By PETER KIMANI
Good morning Your Excellency Scott Gration. I was hoping to make your acquaintance this week, as you marked the US Independence Day, but I received no invite.
The only invite in my possession came from the Russians who wanted me to attend some event I can’t quite remember.
I attributed the snub to a shift in policy, which is understandable. Your predecessor, whom we call Redi Mbaga, routinely invited scribes, especially the bearded ones, perhaps to extract the sort of gossip that finally spilled out in the open through the infamous WikiLeaks.
But I understand you are different, not just in temperament, but approach to issues as well. As a former soldier, you live to the true meaning of the expression: intelligence has to be collected intelligently.
So when I read the claims circulating on the World Wide Web casting aspersions against you, I was tempted to give you the benefit of doubt.
But the deluge of information kept sweeping in, the most interesting being that you improvised an office near the loo to escape security surveillance and even conducted official business on a private email account.
Then there was the claim that you threatened to shoot some staff in the head. I could not, for the wits in me, imagine you dragging a member of staff by the scruff of the neck to a corner where, eyes popping out with fury, you threaten to shoot their head off.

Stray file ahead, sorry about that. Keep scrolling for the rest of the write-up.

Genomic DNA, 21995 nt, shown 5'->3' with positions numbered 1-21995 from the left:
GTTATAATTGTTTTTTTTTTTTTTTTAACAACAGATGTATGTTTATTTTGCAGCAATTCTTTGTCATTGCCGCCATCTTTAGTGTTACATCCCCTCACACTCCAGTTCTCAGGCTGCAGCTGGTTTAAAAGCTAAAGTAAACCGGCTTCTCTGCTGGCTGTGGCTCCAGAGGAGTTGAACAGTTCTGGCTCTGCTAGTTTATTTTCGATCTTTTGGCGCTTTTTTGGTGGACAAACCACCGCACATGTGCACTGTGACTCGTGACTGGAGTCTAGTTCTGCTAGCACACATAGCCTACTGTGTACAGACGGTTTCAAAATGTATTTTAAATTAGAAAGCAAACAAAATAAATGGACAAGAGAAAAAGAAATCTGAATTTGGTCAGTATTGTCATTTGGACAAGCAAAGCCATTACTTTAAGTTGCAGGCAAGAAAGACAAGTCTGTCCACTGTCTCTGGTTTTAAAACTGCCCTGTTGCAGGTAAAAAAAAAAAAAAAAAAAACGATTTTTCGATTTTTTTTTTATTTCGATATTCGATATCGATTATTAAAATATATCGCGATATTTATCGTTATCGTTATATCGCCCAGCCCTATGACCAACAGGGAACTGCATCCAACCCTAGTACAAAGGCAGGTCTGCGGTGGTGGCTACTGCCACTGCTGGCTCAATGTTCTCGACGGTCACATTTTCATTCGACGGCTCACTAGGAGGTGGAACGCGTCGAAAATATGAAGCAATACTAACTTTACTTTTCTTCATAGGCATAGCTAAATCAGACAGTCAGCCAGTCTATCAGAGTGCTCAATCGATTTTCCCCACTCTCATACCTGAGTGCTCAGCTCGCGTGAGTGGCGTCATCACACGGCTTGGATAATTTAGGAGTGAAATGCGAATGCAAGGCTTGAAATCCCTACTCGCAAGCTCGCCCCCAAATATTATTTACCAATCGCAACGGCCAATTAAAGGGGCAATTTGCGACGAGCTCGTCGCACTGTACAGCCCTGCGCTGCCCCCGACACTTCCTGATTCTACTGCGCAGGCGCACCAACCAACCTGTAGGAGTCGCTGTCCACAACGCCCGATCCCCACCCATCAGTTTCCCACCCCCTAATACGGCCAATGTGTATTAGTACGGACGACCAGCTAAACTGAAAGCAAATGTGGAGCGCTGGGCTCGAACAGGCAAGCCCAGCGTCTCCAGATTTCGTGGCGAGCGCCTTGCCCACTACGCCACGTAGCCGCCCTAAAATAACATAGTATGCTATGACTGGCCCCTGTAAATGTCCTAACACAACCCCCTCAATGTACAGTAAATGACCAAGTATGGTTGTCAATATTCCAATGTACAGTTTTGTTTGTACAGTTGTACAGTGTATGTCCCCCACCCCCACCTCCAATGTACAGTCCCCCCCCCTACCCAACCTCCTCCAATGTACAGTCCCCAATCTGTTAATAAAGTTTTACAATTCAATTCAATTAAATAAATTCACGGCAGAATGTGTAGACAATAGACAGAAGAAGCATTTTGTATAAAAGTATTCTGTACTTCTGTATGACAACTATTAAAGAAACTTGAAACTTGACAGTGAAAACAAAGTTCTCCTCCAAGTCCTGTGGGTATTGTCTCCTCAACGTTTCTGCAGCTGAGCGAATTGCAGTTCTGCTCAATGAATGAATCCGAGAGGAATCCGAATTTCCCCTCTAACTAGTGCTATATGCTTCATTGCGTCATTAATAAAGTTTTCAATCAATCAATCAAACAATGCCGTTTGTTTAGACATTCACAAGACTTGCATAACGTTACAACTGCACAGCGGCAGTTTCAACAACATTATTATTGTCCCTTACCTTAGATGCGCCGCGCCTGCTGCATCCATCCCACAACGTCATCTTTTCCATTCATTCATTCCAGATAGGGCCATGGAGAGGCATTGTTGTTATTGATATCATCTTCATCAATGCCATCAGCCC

I believe all these are fabrications. But then, why bother? Who would be trying, as we say kukumaliza kisiasa (to finish you politically)?
One sage long predicted where there is smoke there must be fire, or at least embers that can be stoked to make one. Officially, there is talk of some audit, in which your office is reported to have fared miserably.
Let’s hold that thought for a moment: You have barely been in office for a year, so why is the audit assessing five years? Isn’t that an indication that you are a fall guy, taking responsibility for mistakes attributed to those before you?
I think there is a book you hadn’t read in school, the one that says you shouldn’t suffer in silence. Actually, it is your silence that cost your job.
And when you chose to speak, you said the wrong things, such as conveying humility and respect for locals and their way of life, and playing by the rules of diplomacy.
Why, your country is a leader in neo-colonialism, and its diplomats are expected to behave like colonial governors, contradicting or criticising presidents, and lecturing on what they consider to be the yardsticks of a “modern” democracy.